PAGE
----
Finances in Retirement - Investments

Backdoor Roth IRA Conversions in 2022

by Alli Thomas

Jun 4, 2022

What is a Backdoor Roth IRA?

A backdoor Roth IRA is not an official type of IRA, (Individual Retirement Account). Instead, the backdoor Roth IRA is an informal name for a complex method used by high-income taxpayers to create a permanently tax-free Roth IRA, even if their incomes exceed the modified gross income limits that the tax law prescribes for regular Roth ownership.

Roth IRAs are a great retirement investing tool, but as you probably know, there are income maximums above which you’re no longer able to contribute to one. In 2022, these limits are $144,000 for single filers and $214,000 for married couples filing jointly. 

However, there’s currently a loophole that allows high earners to convert a traditional IRA to a Roth IRA known as the “backdoor Roth conversion.”

How is a backdoor Roth IRA conversion done?

tax free backdoor roth ira works

If your income level disqualifies you from opening a Roth IRA and directly contributing to it, you can simply fund a traditional IRA and immediately convert it to a Roth IRA.   

This conversion will trigger a taxable event and it’s important to be aware of how Uncle Sam looks at this type of transaction for tax purposes if you have multiple IRAs. 

Each traditional IRA you have may contain pre-tax money, post-tax money, or a combination of the two. For backdoor Roth conversions, the IRS considers your IRAs in aggregate when determining how much tax you’ll owe.  

If your traditional IRAs combined consist of 75% pre-tax money and 25% post-tax money, those ratios factor into how much of your Roth IRA conversion will be taxable. Assuming the 75/25 scenario, 75% of your conversion to the Roth IRA will be taxable even if the source of the conversion is mostly pre-tax money. The IRS doesn’t allow you to pick and choose just the post-tax money from your traditional IRA when you do a Roth conversion.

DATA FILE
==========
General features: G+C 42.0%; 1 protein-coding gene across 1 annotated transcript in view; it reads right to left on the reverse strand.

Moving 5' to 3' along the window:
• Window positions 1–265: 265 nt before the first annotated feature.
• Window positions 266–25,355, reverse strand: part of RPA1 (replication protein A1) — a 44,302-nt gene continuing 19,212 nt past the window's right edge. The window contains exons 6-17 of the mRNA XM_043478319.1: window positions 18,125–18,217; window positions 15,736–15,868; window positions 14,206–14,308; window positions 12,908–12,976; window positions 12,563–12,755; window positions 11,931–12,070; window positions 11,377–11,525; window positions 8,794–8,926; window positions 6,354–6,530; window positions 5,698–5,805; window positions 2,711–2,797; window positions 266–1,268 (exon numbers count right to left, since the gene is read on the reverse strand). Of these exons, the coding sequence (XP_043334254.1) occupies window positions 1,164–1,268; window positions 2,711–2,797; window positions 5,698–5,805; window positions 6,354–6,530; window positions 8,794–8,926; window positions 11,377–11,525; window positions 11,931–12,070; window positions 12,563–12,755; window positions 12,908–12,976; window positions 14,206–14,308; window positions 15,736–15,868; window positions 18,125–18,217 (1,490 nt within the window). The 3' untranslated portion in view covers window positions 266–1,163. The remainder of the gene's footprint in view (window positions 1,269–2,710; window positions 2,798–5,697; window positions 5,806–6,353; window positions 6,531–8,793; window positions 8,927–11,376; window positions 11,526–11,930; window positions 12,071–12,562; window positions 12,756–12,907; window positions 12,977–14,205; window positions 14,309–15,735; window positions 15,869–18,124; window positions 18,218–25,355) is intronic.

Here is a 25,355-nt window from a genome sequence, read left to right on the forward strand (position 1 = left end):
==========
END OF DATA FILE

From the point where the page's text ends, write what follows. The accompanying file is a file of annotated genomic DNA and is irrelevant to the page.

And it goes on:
Read more: Have You Heard About the “Rich Person’s Roth?”

Is the loophole at risk of being closed? 

after tax contributions tax deduction owe taxes

While the House of Representatives passed a bill called the SECURE 2.0 bill that closed the backdoor Roth IRA conversion loophole, that bill did not make it any further. An updated version passed in March, but the 2022 version of the bill did not include the backdoor conversion provision. This updated version of SECURE 2.0 hasn’t been passed by the Senate either.  

Since the backdoor conversion provision was removed from the 2022 SECURE Act 2.0, it would take another bill – or an addition of the provision into the Senate version, which would then have to get passed by the House again – to close the loophole before 2023. Given the existing legislative calendar and the upcoming election, this is unlikely to happen.  

Backdoor Roth IRA Strategy

Does the 4 Percent Rule Still Apply to Retirement Withdrawals?

If you’re considering a backdoor Roth IRA conversion, 2022 is a good year to execute it. Regardless of the results of the election, closing the loophole could end up on the congressional menu in 2023. Need help deciding if a backdoor conversion is right for you or how much you should convert? Take advantage of a complimentary, no-obligation meeting with one of our financial advisors to explore further. Click here to schedule your appointment now! 

Have questions about a backdoor Roth? Request a no-cost, no-obligation financial planning consultation today!

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Alli Thomas

Alli Thomas has worked in the financial services industry for nearly 20 years, with a focus on retirement-related investing. She began her career as a FINRA-licensed participant-services call-center associate at Vanguard, and then moved to Principal Financial Group, where she worked closely with employers, assisting with retirement plan set-up and design, selecting appropriate plan investment offerings, and maximizing employee participation through targeted education campaigns and enrollment meetings. Alli has also worked as a qualified 401(k) administrator and registered investment advisor for several small investment firms. She now writes about all things investment- and finance-related, leveraging her extensive experience and passion for retirement planning to help investors make well-informed financial decisions.

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